Random Notes is a cheerful, wildly enjoyable jaunt across a musical spectrum that boasts bold prog flavours within its curious and characterful beat-centred grooves. Can you do the math on that? Waxamilion certainly can.

Release date: December 28, 2023 | Bormsen Records | Facebook | Instagram | Stream/Purchase

Waxamilion is the one-man project of Max Dornauer, an Austrian guitarist affiliated with the awesome Bormsen Records (and its wholesome modus operandi). With a trail of regular releases – all started with 2018’s incensored – Dornauer has built a healthily growing audience thanks to the trademark vibes he so fondly conjures. Random Notes sees the return of his ongoing melting pot: one that comprises the unpredictable vibrancy of prog and math rock with the suave, swaggering, collected demeanour of hip-hop and soulful R’n’B.

If that combination seems a little colourful, one look at the vivid artwork by Dune Haggar echoes the overall timbre of this record. It’s a playful and welcoming sound expressed by those involved. You see, while Waxamilion is helmed by Dornauer – who is accomplished in his own right having previously collaborated with members of Covet, Periphery, The Helix Nebula, and more – his individual display on Random Notes is even further brightened by a few guest appearances, continuing another trademark of this collaboratively minded artist.

Contrary to its moniker and the perceived disarray of sound to a momentary/passing listener, Random Notes contains some phenomenally hooky songwriting. Chirping refrains, motifs, and melodies worm their way into the ear, easing in aboard a vehicle of jazzily ascending and descending progressions, math rock rhythms, and a warm low end that dances alongside the oozing charm of Dornauer’s overarching prog stylings. It may come as no surprise that he’s a jazz-trained guitarist, as his boundless creativity is rarely out of your immediate field of view while he deftly merges lead lines and their underlying chords with fluidity and fervour.

Moreover, in the same way that a candle reshapes and moulds to its surroundings as it burns from beginning to end, so too does the music of Waxamilion. Random Notes is such a versatile album, rife for the keen listener to extrapolate a wealth of musical detail. Little flourishes mingle that snap your attention back, like the tick-tock strokes in “Vanish” or the sudden break to digital dissonance and mellow chords (a pervasive component in the record’s appeal for me) that close out “Unnatural Selection”. They are but two examples of small things that contribute to the bigger picture. That said, in the same breath you can just as easily press play, keep it in the background, and trust that Waxamilion will transport you to endearing and engaging climes like the shores of “Pawn Island”.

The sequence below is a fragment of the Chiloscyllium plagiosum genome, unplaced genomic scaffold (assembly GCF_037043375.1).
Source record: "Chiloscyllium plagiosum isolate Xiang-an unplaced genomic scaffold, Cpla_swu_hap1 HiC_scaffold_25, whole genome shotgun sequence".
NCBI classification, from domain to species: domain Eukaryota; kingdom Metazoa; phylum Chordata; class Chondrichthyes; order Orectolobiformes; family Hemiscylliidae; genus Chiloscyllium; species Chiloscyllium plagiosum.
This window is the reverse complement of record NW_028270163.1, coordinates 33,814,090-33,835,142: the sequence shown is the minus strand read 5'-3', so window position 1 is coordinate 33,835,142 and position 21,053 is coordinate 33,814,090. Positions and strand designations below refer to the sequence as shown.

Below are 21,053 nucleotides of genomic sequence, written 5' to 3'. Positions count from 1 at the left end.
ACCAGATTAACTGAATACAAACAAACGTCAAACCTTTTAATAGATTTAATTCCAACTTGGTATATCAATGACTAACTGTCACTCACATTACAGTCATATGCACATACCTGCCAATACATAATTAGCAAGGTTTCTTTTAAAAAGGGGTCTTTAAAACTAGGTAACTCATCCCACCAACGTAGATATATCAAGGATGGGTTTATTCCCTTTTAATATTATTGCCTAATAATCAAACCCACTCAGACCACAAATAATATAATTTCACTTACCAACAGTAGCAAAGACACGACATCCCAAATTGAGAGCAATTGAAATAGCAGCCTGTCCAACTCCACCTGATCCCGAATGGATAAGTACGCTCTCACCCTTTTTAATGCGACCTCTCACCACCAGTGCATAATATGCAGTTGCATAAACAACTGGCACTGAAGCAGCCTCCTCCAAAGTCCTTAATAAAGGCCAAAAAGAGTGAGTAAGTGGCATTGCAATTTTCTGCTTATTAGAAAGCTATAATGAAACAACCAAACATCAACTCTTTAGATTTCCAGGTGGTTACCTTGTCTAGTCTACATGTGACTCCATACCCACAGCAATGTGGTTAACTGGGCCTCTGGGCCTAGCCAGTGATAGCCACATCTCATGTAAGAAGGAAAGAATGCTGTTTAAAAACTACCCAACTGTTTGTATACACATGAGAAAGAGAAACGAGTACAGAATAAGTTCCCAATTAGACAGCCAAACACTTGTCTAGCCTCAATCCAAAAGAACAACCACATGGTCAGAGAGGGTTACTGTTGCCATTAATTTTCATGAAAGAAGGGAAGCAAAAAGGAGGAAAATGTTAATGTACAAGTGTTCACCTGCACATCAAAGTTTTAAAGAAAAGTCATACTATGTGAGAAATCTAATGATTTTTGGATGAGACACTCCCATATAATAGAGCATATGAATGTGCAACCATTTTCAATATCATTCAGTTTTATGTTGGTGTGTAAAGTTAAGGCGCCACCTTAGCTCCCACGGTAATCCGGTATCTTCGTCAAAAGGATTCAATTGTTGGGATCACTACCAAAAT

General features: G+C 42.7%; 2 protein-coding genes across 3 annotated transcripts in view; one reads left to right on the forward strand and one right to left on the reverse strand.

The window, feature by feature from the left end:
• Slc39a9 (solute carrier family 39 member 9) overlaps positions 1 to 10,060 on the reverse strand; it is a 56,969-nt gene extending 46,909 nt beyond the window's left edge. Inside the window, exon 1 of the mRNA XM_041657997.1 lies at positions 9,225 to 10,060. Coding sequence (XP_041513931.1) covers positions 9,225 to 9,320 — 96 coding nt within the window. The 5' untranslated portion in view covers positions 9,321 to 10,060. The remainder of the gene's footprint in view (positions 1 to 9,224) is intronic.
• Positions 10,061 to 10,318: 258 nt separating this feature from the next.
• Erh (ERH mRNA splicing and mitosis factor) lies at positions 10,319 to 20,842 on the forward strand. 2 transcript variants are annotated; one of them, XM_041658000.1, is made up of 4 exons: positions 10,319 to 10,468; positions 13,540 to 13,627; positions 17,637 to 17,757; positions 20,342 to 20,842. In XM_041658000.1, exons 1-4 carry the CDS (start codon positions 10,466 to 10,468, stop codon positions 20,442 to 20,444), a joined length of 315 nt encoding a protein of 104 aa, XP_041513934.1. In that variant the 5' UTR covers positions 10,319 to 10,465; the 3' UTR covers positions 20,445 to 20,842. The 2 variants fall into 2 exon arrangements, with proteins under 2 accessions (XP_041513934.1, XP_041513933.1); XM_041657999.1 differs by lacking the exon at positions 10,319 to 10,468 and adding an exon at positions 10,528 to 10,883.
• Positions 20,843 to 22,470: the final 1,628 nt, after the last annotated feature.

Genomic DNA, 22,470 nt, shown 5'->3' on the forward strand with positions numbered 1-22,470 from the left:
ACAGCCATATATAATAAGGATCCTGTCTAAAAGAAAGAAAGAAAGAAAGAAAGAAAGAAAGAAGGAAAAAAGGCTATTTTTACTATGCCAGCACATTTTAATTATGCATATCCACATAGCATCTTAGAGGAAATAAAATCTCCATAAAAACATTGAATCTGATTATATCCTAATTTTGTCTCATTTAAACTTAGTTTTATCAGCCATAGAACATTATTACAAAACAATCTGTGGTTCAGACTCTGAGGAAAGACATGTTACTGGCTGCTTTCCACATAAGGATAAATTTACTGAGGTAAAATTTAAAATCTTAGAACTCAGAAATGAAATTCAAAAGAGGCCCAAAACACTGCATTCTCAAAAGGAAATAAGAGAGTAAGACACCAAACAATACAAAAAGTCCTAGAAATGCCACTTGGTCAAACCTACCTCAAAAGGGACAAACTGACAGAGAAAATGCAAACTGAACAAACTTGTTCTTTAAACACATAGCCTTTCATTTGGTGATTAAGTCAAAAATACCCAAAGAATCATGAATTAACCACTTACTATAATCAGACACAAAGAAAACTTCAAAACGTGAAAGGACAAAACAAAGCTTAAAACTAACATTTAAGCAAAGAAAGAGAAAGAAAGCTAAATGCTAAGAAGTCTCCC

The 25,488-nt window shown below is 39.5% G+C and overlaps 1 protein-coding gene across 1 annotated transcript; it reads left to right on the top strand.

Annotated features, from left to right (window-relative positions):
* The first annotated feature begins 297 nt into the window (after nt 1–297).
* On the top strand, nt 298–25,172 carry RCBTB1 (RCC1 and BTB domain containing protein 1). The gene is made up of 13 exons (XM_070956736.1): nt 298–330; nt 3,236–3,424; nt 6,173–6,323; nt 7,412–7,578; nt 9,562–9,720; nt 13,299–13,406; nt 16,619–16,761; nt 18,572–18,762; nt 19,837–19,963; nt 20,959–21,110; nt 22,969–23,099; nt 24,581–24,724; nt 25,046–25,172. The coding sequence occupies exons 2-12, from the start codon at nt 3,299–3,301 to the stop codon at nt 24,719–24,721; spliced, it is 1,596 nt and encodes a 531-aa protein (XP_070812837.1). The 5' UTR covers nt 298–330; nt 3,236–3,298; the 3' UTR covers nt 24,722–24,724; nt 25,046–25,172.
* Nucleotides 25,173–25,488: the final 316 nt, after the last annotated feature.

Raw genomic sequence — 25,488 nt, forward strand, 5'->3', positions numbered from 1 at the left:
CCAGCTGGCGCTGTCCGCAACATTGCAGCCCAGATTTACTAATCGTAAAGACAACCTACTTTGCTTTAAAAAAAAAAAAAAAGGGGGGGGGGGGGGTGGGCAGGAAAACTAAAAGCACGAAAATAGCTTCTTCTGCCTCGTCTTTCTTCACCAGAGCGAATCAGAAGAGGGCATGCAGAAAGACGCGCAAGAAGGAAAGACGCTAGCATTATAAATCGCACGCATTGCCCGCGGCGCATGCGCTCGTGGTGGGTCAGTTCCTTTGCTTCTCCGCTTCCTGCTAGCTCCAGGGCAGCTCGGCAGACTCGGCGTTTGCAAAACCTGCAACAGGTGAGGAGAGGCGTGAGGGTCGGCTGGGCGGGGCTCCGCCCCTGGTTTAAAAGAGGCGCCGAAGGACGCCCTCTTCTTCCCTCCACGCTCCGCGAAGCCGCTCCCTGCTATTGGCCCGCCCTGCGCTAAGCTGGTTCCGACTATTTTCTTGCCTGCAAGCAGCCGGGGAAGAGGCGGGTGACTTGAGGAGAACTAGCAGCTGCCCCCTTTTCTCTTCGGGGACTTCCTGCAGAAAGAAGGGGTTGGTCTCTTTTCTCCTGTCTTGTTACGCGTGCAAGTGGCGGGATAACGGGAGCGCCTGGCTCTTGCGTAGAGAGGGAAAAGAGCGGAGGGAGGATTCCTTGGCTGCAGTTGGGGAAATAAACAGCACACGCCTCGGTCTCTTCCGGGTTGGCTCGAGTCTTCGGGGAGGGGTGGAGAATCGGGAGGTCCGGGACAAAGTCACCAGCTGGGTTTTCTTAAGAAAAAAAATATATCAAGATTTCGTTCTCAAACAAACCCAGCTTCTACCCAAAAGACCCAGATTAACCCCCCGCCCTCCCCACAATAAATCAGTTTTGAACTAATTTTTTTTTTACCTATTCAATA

The record is mostly clean in sound, shimmering throughout with electrifying sparks peering through thanks, in part, to those featuring friends and some electronic infusions. Take the magically nostalgic title track: it starts as an aural embodiment of videogames from bygone eras – it wouldn’t be out of place in a Sonic level – then transcends as we’re thrilled with a mildly distorted solo from Jack Gardiner to amplify the pulse and invoke that highly relatable Bateman face. It’s a splendid marriage of past, present, and future tones. There’s also the impassioned guest solo of Charlie Robbins on “Feelium” that serves up a more sensual vibe in line with the album’s soulful rhythm elements.

You see, for all the fretboard-based fun, Random Notes is as smooth as it is strong – like a good coffee. The prevalent guitar work is complemented with hip-hop beats that broaden the palate on tracks such as “Noseblunt” and “Steezy”. That’s not all: elsewhere, the lo-fi tranquility of “Freistil”  nestles with the R‘n’B taste of “Vanish” or finale “Knusperity” (complete with closing drum chops courtesy of Nico Vasquez) to defy any misconceptions of this album being hollow guitar noodling. After all, why simply showboat on the strings when your diverse songwriting chops and sense of groove can get in on the action and offer a far more worthwhile listening experience with such charismatic ambiance?

I refuse to lazily resign Waxamilion to simple comparisons with peers (you know the ones), renowned as they are for similarly guitar-percussive tones in their songcraft. The biggest reason for this is that I actually find Waxamilion’s music to be altogether more charming and absolutely capable of standing on its own merit. A secondary reason stems from the joy I take in experiencing such a crisp mix in my earholes. While percussive, rhythmic accentuations from Dornauer’s picking are pronounced in the mix on Random Notes, they’re not jarring like those I’ve experienced elsewhere, whose presence is often distracting. Here, they complement, standing out as a supplement without derailing any sense of melody.

The product of Waxamilion is a sound that manages to be impressive without appearing a showoff. That can be an incredibly fine line to tread nowadays, and yet Dornauer succeeds here with as much ease as his execution of the wondrous flurry of sound populating the interesting and enjoyable music found on Random Notes. Simultaneously stimulating and soothing thanks to the stylistic fusions intertwined across its half hour runtime, I wholly encourage you to relish in this album’s weaving ways and unpredictability – the twists and turns are truly a pleasure to take.

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